Creature Feature

Creature Feature – “Snowbird”

Posted by  //  December 4, 2022  //  Articles, Creature Feature

The dark-eyed junco, or “snowbird” is a wee sprite, measuring just five inches long, including its tail.  Like winter’s palette, its somber plumage is the color of storm clouds above, and snow below.  Each fall, the junco arrives to our backyards from its far-north breeding grounds.  While hard to imagine, this bird – along with the snow bunting, horned lark, tree sparrow and snowy owl – finds our region a hospitable place to spend the winter.

Truly, the junco seems intertwined with winter, perhaps even defining its onset, at least in a whimsical way.  Old folklore claims that within six weeks of the little bird’s first arrival, measurable snow will fall.  Furthermore, some naturalists observe that the junco is more likely to patronize feeders on snowy days, while other folks quip that “JUNCO” is simply an acronym for “Just Until Nicer Conditions Occur.”  I think American poet, Frank Sweet, captured the junco’s wintry essence best in his enchanting prose:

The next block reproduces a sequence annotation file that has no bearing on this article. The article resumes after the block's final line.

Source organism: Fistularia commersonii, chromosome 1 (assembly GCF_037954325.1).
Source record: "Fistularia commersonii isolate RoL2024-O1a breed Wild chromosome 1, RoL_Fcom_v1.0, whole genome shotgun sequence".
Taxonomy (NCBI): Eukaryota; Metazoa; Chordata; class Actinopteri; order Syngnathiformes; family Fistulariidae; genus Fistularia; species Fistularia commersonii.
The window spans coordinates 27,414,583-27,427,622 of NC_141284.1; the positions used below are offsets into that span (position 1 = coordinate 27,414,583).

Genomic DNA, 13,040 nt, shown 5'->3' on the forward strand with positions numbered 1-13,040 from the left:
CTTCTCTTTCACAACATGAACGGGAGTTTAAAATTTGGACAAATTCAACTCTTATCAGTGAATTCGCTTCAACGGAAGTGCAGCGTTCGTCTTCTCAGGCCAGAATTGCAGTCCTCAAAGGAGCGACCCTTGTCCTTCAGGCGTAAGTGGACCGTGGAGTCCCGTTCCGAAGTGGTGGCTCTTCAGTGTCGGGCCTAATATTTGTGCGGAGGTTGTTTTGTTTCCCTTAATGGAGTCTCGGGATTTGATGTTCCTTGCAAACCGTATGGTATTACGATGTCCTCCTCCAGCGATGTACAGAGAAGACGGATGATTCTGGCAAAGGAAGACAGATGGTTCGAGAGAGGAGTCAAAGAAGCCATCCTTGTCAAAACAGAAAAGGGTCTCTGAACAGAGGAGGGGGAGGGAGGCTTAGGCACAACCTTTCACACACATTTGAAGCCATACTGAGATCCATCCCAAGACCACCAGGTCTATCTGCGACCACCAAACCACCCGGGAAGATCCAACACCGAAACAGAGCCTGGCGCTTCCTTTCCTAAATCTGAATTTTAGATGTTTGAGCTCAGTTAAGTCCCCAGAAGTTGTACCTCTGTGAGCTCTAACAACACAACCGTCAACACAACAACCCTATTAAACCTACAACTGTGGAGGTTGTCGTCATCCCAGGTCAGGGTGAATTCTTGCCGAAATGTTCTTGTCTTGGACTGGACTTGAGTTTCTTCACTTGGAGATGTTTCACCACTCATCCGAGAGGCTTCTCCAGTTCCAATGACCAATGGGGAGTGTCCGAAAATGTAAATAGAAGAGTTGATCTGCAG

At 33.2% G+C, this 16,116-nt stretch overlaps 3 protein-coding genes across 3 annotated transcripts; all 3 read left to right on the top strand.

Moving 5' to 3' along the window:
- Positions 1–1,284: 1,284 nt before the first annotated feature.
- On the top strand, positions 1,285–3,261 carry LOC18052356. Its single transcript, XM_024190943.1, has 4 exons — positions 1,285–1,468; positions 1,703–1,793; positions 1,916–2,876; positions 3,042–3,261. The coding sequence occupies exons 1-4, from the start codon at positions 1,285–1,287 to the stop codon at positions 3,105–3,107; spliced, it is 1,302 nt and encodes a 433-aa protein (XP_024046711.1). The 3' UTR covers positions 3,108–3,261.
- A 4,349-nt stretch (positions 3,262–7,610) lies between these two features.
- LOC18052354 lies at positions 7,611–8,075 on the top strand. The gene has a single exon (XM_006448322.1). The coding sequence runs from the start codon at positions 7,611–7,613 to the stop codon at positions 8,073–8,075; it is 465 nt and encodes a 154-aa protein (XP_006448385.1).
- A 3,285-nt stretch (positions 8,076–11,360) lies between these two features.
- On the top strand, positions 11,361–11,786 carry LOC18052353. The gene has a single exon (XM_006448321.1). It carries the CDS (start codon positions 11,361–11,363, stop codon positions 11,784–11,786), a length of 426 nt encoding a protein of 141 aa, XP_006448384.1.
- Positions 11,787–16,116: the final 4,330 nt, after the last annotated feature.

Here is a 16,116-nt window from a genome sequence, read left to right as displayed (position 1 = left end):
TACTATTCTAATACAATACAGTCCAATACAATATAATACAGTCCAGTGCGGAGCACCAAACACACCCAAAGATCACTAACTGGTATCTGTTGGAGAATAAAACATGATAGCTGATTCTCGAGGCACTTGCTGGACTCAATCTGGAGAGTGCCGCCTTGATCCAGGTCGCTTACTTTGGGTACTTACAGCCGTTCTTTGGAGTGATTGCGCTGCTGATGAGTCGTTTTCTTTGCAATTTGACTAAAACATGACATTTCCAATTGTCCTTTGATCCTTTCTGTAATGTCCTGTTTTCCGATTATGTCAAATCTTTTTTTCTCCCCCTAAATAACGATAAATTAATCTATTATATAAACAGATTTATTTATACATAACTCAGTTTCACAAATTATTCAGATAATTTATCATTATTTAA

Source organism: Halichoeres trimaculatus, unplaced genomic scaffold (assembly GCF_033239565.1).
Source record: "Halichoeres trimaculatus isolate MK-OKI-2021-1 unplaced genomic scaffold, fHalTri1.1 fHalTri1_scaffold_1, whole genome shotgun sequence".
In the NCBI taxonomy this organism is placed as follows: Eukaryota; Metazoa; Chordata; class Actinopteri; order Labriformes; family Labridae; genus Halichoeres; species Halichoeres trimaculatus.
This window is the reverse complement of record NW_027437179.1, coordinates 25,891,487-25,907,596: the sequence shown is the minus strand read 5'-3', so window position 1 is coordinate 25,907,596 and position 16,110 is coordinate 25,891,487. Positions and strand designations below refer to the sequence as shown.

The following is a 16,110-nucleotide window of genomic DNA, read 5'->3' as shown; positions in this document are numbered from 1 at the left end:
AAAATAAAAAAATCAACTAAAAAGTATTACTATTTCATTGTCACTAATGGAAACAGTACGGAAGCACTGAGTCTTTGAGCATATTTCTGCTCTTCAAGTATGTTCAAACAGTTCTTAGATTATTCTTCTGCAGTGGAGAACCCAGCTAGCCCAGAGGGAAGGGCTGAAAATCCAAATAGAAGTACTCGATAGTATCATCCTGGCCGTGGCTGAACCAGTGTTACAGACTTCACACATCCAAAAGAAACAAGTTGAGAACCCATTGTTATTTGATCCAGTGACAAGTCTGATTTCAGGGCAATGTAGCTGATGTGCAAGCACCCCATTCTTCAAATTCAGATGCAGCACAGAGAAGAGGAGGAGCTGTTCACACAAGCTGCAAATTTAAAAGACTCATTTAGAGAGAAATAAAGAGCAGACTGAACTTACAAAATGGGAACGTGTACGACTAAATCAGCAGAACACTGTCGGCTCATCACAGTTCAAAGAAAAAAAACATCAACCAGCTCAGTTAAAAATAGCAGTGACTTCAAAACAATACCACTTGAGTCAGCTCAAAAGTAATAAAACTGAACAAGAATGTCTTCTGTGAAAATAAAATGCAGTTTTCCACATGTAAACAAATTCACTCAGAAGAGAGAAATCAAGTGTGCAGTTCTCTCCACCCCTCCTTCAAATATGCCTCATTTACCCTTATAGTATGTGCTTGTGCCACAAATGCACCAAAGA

“Which came first, the birds or the snow?  Or was it together they fluttered down?  

The spirits in white, who seem to know. And talk with the spirits in drab and brown? 

And which are the merriest ones at play? The flakes which dance to the tune of the breeze, 

or the birds which flutter and fly away, and chatter and call from the nodding trees?”

Article & photo by Margie Manthey

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